If you've never seen a parent with a piercing or a tattoo, then you are living on a deserted island somewhere. Also, if you think that's a cigarette on dad's shirt, then you haven't actually read the book, because it's more than clear that it is a match. I don't think a match on a shirt is telling children to set things on fire, or whatever some of these reviewers seem to think. This book by Australian Bob Graham is a really lovely story, beautifully drawn and wonderfully written, and (while it is not the book's primary intent to do so) shows a family that looks much closer to what a lot of today's families look like than what some of the reviewers here would have us believe.
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4 of 4 people found the following review helpful By alana d. on August 7, 2007
Format: Paperback
I was first introduced to this book in a first grade classroom I was assisting in. I was struck by the wonderful illustrations that are central to the story. The presence of a close, loving, cultured family who appear to be 'alternative' or 'counter-culture' is so refreshing to see in a children's picture book! This was one of the first paperback books I bought for my then 1 year old daughter. She's 18 months now and loves this story! She enjoys pointing out little details in the illustrations (such as Rosy getting a bath.) As she gets older, if she questions other details (such as whether it's a match or a cigarette on the fathers shirt) I will SO welcome the opportunity to have a real conversation with her and make connections to the real world. This book is a true gift! Anyone who doesn't see it that way is missing out on opportunities to connect with your children about what's real in this world.
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6 of 7 people found the following review helpful By E. R. Bird HALL OF FAMETOP 500 REVIEWER on April 23, 2004
Format: Hardcover
The book of Generation X parents. Where else are you going to locate a loving family story that contains a nose-pierced tattooed mom and a earring sporting side-burn shaved pop? Maybe there are plenty out there, but how many are good? Author/illustrator Bob Graham has penned a touching tale of a girl's wish for a dog of her own.
Kate hasn't had a pet since her cat died. Enthused one morning she leaps into her parents' bedroom proclaiming the need to get a pup tout suite. Her parents, a grungy amiable crew, agree immediately and it's off to the nearest pet shelter. Once there, they immediately locate a cute lively puppy that meets all their needs. But on the way out a big old dog named Rosie captures their hearts as well and it is with a sad heart that they leave without her. By the end, however, everything has worked out for the best and now the two dog family can get back to normal.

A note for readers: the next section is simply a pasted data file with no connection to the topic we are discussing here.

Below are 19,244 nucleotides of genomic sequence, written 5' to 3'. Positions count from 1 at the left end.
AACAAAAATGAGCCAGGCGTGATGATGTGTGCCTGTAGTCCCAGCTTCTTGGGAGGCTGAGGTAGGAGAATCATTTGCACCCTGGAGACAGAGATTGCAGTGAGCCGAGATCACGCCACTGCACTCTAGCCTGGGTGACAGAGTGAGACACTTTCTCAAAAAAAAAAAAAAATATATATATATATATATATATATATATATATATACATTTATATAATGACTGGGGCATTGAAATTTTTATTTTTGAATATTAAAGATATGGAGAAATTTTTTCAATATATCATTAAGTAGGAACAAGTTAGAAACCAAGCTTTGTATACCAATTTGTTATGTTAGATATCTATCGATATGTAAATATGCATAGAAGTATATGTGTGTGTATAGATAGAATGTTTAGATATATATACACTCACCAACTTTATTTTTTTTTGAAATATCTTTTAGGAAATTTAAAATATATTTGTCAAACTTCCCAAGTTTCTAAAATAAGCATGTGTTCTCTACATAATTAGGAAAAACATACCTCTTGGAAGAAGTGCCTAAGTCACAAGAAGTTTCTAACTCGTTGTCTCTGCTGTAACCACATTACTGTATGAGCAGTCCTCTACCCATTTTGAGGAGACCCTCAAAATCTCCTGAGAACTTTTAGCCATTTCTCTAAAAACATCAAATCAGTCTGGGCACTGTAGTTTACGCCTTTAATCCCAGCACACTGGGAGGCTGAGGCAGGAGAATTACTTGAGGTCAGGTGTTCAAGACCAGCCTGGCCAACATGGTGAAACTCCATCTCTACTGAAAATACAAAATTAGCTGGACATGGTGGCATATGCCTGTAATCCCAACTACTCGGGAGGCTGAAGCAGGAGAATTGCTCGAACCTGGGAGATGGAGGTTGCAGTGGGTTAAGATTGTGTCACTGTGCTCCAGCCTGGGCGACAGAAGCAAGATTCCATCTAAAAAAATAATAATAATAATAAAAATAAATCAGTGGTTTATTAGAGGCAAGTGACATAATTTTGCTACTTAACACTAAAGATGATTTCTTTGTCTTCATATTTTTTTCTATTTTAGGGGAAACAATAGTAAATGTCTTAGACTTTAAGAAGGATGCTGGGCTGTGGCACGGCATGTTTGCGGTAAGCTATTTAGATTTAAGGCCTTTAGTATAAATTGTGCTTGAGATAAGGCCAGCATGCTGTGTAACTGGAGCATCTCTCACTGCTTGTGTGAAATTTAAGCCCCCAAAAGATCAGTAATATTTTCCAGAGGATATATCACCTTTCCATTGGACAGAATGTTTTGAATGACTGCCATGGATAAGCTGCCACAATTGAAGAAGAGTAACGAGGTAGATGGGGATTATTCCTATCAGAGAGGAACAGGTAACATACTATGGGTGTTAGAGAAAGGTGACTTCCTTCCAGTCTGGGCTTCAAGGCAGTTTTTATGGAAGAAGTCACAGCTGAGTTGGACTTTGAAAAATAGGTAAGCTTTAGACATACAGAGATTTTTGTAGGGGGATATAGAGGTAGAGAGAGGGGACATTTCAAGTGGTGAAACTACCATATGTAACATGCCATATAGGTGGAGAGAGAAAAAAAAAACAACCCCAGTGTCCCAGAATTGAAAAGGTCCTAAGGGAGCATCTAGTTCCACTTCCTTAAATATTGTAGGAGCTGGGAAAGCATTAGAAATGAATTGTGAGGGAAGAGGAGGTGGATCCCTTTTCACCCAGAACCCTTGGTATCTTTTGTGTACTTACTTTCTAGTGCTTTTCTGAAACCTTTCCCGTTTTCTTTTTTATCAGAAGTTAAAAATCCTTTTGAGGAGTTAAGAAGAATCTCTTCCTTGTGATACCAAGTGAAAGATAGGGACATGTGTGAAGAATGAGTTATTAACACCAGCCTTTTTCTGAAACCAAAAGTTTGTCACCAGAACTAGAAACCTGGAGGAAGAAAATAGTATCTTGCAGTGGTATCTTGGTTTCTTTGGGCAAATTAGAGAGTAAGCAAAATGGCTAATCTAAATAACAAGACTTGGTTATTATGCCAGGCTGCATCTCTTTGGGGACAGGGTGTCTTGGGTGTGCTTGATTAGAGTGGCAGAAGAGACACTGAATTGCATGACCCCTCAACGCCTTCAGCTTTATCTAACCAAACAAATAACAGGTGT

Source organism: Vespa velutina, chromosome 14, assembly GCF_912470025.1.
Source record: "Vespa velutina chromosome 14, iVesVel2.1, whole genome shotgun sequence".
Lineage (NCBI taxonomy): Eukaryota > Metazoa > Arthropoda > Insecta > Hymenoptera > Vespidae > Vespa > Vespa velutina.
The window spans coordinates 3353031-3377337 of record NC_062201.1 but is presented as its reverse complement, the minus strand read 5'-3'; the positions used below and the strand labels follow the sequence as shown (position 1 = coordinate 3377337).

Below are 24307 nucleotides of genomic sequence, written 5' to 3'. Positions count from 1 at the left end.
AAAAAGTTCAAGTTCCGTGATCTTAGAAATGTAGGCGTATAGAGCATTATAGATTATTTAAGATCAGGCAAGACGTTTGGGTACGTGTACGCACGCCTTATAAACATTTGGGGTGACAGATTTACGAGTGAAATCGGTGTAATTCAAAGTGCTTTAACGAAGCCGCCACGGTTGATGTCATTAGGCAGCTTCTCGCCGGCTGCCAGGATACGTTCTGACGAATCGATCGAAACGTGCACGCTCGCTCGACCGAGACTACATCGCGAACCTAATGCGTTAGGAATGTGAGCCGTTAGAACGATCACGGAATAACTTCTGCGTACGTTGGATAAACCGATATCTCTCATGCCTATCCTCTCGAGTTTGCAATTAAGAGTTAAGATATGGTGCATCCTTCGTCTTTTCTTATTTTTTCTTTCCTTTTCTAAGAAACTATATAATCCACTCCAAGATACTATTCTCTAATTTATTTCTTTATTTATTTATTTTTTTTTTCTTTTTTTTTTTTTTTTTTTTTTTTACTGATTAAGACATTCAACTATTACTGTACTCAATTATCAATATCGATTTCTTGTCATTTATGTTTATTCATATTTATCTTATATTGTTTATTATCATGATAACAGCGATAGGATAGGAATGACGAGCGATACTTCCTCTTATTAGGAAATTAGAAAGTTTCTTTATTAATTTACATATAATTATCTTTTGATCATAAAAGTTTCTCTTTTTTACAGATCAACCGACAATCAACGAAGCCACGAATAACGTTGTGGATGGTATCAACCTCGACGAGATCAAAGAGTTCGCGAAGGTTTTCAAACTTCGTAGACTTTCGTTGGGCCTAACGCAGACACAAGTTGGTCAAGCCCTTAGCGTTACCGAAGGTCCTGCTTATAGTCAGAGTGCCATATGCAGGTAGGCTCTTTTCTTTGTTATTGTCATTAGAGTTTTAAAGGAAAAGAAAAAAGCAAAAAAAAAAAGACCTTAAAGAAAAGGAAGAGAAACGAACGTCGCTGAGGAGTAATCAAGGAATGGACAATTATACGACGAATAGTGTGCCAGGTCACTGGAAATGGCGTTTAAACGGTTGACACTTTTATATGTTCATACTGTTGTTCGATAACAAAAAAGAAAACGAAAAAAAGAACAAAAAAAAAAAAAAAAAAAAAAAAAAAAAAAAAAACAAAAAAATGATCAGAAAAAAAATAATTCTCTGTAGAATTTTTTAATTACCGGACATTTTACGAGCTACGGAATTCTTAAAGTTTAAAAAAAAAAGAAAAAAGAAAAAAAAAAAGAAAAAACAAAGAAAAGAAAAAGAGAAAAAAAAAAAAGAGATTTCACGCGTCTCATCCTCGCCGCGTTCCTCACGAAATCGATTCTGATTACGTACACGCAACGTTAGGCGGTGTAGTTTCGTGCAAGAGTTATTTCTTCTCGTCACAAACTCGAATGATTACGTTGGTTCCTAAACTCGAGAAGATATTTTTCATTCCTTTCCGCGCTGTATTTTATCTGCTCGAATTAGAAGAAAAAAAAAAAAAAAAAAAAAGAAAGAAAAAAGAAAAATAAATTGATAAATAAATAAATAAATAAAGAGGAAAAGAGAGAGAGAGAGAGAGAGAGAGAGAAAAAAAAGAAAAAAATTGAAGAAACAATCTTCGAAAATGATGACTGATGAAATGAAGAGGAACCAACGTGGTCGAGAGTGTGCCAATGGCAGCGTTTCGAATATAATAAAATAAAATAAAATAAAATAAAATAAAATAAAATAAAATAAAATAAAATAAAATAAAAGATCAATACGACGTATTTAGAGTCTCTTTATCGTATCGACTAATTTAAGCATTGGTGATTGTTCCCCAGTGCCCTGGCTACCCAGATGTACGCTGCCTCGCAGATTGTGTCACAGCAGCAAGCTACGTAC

This is just a great book. Apart from the enthusiastic and enjoyable illustrations, there's a real sense of "home" to this story. This is one of those rare picture books where you feel you could really walk into this house and feel it was a real place. There's clutter and mess, but nothing more than you'd find in your average house with a kid. The dad makes lame jokes, the mom wears burkes and has the odd pantyhoe sticking out of her dresser drawer. And Kate, the kid, is just your usual ragamuffin urchin, hankering for a pet or two to sleep with her at night. I don't know why, but I really felt this story took place in Seattle too. Something about the people and the views of the town from their front door. And the story's just great. It's all about loving dogs regardless of age. About making a home out of different kinds of people and creatures.
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6 of 7 people found the following review helpful By Rebecca on October 4, 2002
Format: Hardcover
This wonderful book won the 2002 Boston Globe - Horn Book picture book award and for good reason. Brimming with love and appeal, this charming story will tug at your heartstrings and remind you of how pets adopt us as much as we adopt them, and how they return with gratitude the love and comfort that we give them.
Here is a *real* family, with children's drawings taped up around the house and the occasional sock hanging out of a drawer. The love and caring that the family members feel for each other is palpable. As for the dad's shirts, they often reflect his mood: the shirt bearing the image of a lit match changes to an extinguished one when the family wistfully leaves the shelter without Rosy. And when the family hits upon a new idea, the dad's shirt shows a lit bulb. As for messages, in one scene, the mother is wearing a shirt with the familiar "No Smoking" image of a red line through an encircled cigarette. Bob Graham is a warm, sincere and caring man (and father) who would *never* send unhealthy messages in his work.